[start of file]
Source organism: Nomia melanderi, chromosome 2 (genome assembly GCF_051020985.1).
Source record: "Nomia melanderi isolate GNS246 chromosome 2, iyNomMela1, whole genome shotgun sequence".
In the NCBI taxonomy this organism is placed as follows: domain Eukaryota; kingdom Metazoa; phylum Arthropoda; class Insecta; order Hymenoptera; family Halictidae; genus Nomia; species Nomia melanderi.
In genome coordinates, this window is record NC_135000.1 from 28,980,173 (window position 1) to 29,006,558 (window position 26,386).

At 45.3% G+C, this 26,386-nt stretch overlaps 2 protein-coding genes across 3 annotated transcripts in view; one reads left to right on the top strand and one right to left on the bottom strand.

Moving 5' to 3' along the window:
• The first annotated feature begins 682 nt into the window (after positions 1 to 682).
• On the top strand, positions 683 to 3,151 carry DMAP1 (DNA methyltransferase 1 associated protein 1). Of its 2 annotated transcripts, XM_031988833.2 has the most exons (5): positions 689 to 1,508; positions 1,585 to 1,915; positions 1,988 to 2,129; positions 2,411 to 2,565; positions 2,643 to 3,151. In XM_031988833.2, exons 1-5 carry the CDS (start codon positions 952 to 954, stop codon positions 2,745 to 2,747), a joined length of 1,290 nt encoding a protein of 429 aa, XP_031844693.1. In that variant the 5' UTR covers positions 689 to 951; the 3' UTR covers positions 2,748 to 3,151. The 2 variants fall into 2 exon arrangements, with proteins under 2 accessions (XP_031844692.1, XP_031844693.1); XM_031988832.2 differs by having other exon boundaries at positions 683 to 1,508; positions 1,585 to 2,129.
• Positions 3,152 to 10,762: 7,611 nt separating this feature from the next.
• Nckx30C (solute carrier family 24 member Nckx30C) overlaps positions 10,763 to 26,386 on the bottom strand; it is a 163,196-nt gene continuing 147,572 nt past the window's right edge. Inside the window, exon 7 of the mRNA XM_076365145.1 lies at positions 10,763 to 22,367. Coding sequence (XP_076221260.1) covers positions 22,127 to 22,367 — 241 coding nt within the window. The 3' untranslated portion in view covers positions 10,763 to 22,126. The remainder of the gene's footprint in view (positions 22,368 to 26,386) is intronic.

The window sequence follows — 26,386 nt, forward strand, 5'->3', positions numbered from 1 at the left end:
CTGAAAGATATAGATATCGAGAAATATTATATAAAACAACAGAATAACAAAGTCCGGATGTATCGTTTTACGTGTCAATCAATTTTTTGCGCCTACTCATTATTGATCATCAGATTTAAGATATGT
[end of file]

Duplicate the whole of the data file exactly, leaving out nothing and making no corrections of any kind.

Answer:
Source organism: Nomia melanderi, chromosome 2 (genome assembly GCF_051020985.1).
Source record: "Nomia melanderi isolate GNS246 chromosome 2, iyNomMela1, whole genome shotgun sequence".
In the NCBI taxonomy this organism is placed as follows: domain Eukaryota; kingdom Metazoa; phylum Arthropoda; class Insecta; order Hymenoptera; family Halictidae; genus Nomia; species Nomia melanderi.
In genome coordinates, this window is record NC_135000.1 from 28,980,173 (window position 1) to 29,006,558 (window position 26,386).

At 45.3% G+C, this 26,386-nt stretch overlaps 2 protein-coding genes across 3 annotated transcripts in view; one reads left to right on the top strand and one right to left on the bottom strand.

Moving 5' to 3' along the window:
• The first annotated feature begins 682 nt into the window (after positions 1 to 682).
• On the top strand, positions 683 to 3,151 carry DMAP1 (DNA methyltransferase 1 associated protein 1). Of its 2 annotated transcripts, XM_031988833.2 has the most exons (5): positions 689 to 1,508; positions 1,585 to 1,915; positions 1,988 to 2,129; positions 2,411 to 2,565; positions 2,643 to 3,151. In XM_031988833.2, exons 1-5 carry the CDS (start codon positions 952 to 954, stop codon positions 2,745 to 2,747), a joined length of 1,290 nt encoding a protein of 429 aa, XP_031844693.1. In that variant the 5' UTR covers positions 689 to 951; the 3' UTR covers positions 2,748 to 3,151. The 2 variants fall into 2 exon arrangements, with proteins under 2 accessions (XP_031844692.1, XP_031844693.1); XM_031988832.2 differs by having other exon boundaries at positions 683 to 1,508; positions 1,585 to 2,129.
• Positions 3,152 to 10,762: 7,611 nt separating this feature from the next.
• Nckx30C (solute carrier family 24 member Nckx30C) overlaps positions 10,763 to 26,386 on the bottom strand; it is a 163,196-nt gene continuing 147,572 nt past the window's right edge. Inside the window, exon 7 of the mRNA XM_076365145.1 lies at positions 10,763 to 22,367. Coding sequence (XP_076221260.1) covers positions 22,127 to 22,367 — 241 coding nt within the window. The 3' untranslated portion in view covers positions 10,763 to 22,126. The remainder of the gene's footprint in view (positions 22,368 to 26,386) is intronic.

The window sequence follows — 26,386 nt, forward strand, 5'->3', positions numbered from 1 at the left end:
CTGAAAGATATAGATATCGAGAAATATTATATAAAACAACAGAATAACAAAGTCCGGATGTATCGTTTTACGTGTCAATCAATTTTTTGCGCCTACTCATTATTGATCATCAGATTTAAGATATGT